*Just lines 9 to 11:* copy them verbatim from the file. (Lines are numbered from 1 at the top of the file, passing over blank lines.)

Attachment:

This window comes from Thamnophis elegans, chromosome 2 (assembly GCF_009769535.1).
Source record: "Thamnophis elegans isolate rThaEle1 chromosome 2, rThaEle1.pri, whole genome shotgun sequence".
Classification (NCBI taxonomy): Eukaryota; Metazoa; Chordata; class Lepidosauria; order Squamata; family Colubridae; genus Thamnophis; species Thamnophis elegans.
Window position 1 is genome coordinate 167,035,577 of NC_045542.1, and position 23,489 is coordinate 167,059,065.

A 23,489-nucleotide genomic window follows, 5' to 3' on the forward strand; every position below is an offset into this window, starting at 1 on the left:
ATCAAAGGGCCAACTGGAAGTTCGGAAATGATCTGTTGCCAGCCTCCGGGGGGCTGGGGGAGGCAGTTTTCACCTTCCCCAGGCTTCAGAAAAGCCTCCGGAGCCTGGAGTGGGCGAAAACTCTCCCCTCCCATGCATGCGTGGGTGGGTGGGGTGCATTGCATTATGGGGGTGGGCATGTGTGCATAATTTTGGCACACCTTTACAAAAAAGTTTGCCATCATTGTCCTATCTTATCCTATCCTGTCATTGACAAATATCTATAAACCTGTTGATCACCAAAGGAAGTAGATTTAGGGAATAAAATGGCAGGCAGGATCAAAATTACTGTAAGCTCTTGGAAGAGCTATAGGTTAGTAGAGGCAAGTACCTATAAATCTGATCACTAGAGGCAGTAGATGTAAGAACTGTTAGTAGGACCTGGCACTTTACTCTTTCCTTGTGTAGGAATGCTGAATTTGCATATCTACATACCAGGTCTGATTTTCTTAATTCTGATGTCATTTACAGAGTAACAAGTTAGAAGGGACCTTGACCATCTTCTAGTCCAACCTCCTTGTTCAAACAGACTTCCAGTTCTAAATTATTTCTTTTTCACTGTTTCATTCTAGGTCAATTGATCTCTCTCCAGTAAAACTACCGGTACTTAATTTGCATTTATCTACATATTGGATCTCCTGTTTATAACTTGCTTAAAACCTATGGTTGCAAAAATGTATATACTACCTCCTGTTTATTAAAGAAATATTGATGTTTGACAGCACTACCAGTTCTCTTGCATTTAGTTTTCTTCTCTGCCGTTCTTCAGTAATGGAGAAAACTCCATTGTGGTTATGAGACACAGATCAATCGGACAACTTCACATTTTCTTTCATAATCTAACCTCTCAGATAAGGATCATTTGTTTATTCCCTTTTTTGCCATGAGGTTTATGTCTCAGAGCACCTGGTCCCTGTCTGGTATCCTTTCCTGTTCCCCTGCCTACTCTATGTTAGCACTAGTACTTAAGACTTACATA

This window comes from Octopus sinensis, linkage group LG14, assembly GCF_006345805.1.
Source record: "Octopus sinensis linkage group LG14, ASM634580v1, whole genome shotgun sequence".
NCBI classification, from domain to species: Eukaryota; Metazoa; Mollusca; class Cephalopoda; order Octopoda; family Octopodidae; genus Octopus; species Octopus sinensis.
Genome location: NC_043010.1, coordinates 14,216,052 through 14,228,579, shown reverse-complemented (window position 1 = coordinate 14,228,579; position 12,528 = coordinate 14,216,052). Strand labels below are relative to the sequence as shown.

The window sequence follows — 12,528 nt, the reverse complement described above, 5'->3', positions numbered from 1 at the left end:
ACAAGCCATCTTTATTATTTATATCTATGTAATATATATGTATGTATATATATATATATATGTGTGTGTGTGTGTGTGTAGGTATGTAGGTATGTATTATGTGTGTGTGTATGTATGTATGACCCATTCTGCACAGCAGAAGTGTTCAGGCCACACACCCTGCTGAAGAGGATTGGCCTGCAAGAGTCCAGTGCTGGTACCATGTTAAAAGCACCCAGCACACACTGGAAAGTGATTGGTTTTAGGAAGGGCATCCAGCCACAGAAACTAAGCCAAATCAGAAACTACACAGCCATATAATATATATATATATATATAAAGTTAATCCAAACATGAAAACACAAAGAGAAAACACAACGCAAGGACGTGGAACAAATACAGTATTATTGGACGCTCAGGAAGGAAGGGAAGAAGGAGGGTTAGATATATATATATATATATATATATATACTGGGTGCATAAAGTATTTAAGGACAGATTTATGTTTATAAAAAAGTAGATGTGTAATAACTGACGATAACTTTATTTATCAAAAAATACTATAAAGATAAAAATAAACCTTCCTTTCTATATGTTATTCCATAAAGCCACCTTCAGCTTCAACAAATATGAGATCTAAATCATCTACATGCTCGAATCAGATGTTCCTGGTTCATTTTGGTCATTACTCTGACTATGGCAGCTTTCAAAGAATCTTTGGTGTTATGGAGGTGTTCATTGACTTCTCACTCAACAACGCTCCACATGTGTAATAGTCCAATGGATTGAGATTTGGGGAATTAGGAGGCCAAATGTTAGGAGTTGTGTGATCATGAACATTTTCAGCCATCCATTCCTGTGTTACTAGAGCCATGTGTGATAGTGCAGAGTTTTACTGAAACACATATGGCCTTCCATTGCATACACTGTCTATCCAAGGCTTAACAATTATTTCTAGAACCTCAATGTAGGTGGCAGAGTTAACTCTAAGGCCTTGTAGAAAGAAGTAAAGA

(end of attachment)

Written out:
NCBI classification, from domain to species: Eukaryota; Metazoa; Mollusca; class Cephalopoda; order Octopoda; family Octopodidae; genus Octopus; species Octopus sinensis.
Genome location: NC_043010.1, coordinates 14,216,052 through 14,228,579, shown reverse-complemented (window position 1 = coordinate 14,228,579; position 12,528 = coordinate 14,216,052). Strand labels below are relative to the sequence as shown.

The window sequence follows — 12,528 nt, the reverse complement described above, 5'->3', positions numbered from 1 at the left end: